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We present Drawing on Air, a haptic-aided input technique for drawing controlled 3D curves through space. Drawing on Air addresses a control problem with current 3D modeling approaches based on sweeping movement of the hands through the air. While artists praise the immediacy and intuitiveness of these systems, a lack of control makes it nearly impossible to create 3D form beyond quick design sketches or gesture drawings. Drawing on Air introduces two new strategies for more controlled 3D drawing: one-handed drag drawing and two-handed tape drawing. Both approaches have advantages for drawing certain types of curves.We describe a tangent preserving method for transitioning between the two techniques while drawing. Haptic-aided redrawing and line weight adjustment while drawing are also supported in both approaches. In a quantitative user study evaluation by illustrators, the one and two-handed techniques performed at roughly the same level, and both significantly outperformed freehand drawing and freehand drawing augmented with a haptic friction effect. We present the design and results of this experiment as well as user feedback from artists and 3D models created in a style of line illustration for challenging artistic and scientific subjects.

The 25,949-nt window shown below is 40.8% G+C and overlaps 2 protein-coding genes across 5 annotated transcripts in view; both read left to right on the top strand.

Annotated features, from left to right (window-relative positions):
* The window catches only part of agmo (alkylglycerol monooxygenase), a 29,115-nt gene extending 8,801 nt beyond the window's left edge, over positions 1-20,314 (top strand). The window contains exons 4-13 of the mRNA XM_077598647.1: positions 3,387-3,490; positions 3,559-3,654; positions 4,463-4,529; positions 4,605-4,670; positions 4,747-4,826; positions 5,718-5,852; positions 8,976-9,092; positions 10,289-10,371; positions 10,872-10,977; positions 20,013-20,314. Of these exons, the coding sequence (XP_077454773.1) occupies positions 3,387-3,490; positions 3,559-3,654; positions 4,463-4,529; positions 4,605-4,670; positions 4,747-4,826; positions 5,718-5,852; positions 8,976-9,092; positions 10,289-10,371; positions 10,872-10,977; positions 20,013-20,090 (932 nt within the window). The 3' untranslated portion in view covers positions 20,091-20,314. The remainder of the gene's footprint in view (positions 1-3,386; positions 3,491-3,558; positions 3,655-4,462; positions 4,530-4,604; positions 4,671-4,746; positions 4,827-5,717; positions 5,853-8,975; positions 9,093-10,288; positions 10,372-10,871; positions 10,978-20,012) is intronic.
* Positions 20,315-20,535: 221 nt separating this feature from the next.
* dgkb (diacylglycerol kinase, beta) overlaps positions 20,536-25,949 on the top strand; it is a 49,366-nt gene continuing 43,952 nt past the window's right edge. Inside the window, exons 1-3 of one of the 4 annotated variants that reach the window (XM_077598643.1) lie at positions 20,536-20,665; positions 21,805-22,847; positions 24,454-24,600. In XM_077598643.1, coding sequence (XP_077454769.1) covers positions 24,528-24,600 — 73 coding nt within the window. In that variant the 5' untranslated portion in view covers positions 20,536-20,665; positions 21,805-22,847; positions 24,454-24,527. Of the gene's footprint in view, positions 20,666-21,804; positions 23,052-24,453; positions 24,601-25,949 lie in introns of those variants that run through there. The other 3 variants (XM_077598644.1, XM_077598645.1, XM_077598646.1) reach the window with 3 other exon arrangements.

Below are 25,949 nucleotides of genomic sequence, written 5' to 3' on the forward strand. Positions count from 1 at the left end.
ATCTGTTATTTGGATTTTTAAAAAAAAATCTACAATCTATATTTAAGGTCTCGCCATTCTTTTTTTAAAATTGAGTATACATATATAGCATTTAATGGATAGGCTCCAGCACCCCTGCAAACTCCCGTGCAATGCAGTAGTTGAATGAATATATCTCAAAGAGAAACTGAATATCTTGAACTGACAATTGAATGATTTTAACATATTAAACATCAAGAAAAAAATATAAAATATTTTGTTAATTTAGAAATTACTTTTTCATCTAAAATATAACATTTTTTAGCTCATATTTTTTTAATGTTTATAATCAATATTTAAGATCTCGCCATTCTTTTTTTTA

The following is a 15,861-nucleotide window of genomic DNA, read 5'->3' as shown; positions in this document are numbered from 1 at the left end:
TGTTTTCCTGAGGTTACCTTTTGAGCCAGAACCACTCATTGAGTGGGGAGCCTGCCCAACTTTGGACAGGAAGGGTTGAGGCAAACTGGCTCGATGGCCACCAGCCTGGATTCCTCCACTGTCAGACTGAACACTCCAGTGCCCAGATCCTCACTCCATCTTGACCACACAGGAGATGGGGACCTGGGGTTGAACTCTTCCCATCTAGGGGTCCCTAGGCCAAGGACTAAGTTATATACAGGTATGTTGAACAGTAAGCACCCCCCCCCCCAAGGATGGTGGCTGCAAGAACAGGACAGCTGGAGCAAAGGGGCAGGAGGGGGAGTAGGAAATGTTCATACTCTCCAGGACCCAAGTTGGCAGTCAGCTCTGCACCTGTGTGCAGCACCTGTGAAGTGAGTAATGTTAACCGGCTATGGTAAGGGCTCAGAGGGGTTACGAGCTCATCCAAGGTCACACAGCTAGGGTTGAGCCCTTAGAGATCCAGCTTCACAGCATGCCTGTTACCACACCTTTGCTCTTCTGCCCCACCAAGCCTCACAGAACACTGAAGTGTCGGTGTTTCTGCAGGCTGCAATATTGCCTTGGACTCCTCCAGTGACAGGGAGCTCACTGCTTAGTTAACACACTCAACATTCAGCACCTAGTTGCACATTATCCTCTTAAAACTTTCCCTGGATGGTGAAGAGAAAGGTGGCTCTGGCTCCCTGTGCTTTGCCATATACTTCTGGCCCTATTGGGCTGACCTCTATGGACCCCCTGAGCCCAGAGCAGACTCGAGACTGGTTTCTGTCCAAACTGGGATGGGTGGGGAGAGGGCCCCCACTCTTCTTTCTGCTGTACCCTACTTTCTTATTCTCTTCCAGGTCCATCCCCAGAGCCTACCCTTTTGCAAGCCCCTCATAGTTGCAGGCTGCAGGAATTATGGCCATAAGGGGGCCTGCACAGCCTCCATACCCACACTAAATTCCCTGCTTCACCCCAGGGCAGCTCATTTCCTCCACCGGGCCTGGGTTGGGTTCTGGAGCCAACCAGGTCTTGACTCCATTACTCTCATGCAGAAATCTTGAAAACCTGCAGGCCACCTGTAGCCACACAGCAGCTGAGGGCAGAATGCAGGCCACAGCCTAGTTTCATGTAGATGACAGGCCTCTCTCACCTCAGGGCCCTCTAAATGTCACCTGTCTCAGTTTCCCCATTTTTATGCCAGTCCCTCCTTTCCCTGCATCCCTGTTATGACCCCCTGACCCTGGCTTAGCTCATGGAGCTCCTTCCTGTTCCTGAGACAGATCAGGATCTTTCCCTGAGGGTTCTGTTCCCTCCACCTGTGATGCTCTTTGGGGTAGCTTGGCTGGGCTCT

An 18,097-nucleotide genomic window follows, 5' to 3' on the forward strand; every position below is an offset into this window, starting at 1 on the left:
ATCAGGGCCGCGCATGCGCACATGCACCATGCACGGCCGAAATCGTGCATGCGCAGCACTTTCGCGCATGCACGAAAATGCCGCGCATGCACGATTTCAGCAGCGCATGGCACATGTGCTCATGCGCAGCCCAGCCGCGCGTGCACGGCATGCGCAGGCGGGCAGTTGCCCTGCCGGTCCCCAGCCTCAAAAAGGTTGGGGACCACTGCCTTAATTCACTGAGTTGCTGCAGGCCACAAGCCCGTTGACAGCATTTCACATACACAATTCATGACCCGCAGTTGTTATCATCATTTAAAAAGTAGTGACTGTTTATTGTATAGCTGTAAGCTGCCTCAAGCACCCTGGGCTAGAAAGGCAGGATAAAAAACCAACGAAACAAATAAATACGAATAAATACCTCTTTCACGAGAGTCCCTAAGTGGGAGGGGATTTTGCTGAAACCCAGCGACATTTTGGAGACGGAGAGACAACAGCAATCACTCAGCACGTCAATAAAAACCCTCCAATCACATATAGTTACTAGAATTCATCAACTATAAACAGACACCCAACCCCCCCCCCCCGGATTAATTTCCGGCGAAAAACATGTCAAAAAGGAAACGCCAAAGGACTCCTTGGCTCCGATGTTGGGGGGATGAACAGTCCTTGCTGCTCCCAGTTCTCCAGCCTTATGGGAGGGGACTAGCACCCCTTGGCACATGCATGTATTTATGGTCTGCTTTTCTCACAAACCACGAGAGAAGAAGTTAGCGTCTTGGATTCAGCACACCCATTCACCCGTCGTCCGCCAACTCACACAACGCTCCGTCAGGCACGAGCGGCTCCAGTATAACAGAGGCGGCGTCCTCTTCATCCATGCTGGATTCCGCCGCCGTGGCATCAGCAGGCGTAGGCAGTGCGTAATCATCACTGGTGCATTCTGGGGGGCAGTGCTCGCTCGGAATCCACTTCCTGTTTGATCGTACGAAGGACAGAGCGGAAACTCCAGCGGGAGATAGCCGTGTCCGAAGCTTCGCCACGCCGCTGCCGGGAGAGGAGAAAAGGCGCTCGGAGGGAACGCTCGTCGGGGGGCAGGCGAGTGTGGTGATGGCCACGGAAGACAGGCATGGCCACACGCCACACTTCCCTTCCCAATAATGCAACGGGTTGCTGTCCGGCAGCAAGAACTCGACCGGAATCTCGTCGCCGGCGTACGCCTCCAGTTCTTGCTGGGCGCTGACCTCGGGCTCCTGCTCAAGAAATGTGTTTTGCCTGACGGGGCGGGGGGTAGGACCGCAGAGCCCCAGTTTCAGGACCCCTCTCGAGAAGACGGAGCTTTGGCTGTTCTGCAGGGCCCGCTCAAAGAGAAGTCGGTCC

Artistic interface, tape drawing, haptics, modeling, bimanual interaction
David Laidlaw, Robert Zeleznik, Daniel Keefe, "Drawing on Air: Input Techniques for Controlled 3D Line Illustration", IEEE Transactions on Visualization & Computer Graphics, vol. 13, no. , pp. 1067-1081, September/October 2007, doi:10.1109/TVCG.2007.1060
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